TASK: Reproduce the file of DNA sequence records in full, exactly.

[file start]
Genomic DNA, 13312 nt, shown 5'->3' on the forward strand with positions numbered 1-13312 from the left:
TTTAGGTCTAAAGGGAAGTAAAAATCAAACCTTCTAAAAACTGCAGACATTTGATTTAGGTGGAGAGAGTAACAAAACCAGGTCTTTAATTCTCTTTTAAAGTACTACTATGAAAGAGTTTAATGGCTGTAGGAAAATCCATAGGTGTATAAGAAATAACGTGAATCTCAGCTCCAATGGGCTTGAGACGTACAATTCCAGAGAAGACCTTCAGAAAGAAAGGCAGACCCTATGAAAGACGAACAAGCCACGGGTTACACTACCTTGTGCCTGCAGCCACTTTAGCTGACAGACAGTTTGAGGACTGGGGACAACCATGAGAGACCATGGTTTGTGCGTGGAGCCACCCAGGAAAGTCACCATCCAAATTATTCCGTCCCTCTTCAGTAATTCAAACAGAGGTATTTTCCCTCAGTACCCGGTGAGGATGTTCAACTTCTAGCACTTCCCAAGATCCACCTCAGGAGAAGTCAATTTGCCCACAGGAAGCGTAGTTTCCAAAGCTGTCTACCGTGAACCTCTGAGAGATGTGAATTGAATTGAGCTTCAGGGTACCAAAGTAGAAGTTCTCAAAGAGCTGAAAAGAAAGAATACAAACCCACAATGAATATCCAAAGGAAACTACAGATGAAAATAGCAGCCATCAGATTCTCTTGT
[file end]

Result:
Genomic DNA, 13312 nt, shown 5'->3' on the forward strand with positions numbered 1-13312 from the left:
TTTAGGTCTAAAGGGAAGTAAAAATCAAACCTTCTAAAAACTGCAGACATTTGATTTAGGTGGAGAGAGTAACAAAACCAGGTCTTTAATTCTCTTTTAAAGTACTACTATGAAAGAGTTTAATGGCTGTAGGAAAATCCATAGGTGTATAAGAAATAACGTGAATCTCAGCTCCAATGGGCTTGAGACGTACAATTCCAGAGAAGACCTTCAGAAAGAAAGGCAGACCCTATGAAAGACGAACAAGCCACGGGTTACACTACCTTGTGCCTGCAGCCACTTTAGCTGACAGACAGTTTGAGGACTGGGGACAACCATGAGAGACCATGGTTTGTGCGTGGAGCCACCCAGGAAAGTCACCATCCAAATTATTCCGTCCCTCTTCAGTAATTCAAACAGAGGTATTTTCCCTCAGTACCCGGTGAGGATGTTCAACTTCTAGCACTTCCCAAGATCCACCTCAGGAGAAGTCAATTTGCCCACAGGAAGCGTAGTTTCCAAAGCTGTCTACCGTGAACCTCTGAGAGATGTGAATTGAATTGAGCTTCAGGGTACCAAAGTAGAAGTTCTCAAAGAGCTGAAAAGAAAGAATACAAACCCACAATGAATATCCAAAGGAAACTACAGATGAAAATAGCAGCCATCAGATTCTCTTGT